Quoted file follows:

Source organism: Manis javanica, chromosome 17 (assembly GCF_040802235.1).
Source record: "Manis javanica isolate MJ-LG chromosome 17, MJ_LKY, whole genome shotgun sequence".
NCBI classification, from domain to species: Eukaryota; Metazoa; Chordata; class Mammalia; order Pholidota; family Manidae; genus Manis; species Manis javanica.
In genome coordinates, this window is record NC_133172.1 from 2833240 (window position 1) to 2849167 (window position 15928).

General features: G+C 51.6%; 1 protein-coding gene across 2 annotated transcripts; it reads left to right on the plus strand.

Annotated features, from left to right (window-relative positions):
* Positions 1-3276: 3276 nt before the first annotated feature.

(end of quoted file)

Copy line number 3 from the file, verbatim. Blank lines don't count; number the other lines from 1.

NCBI classification, from domain to species: Eukaryota; Metazoa; Chordata; class Mammalia; order Pholidota; family Manidae; genus Manis; species Manis javanica.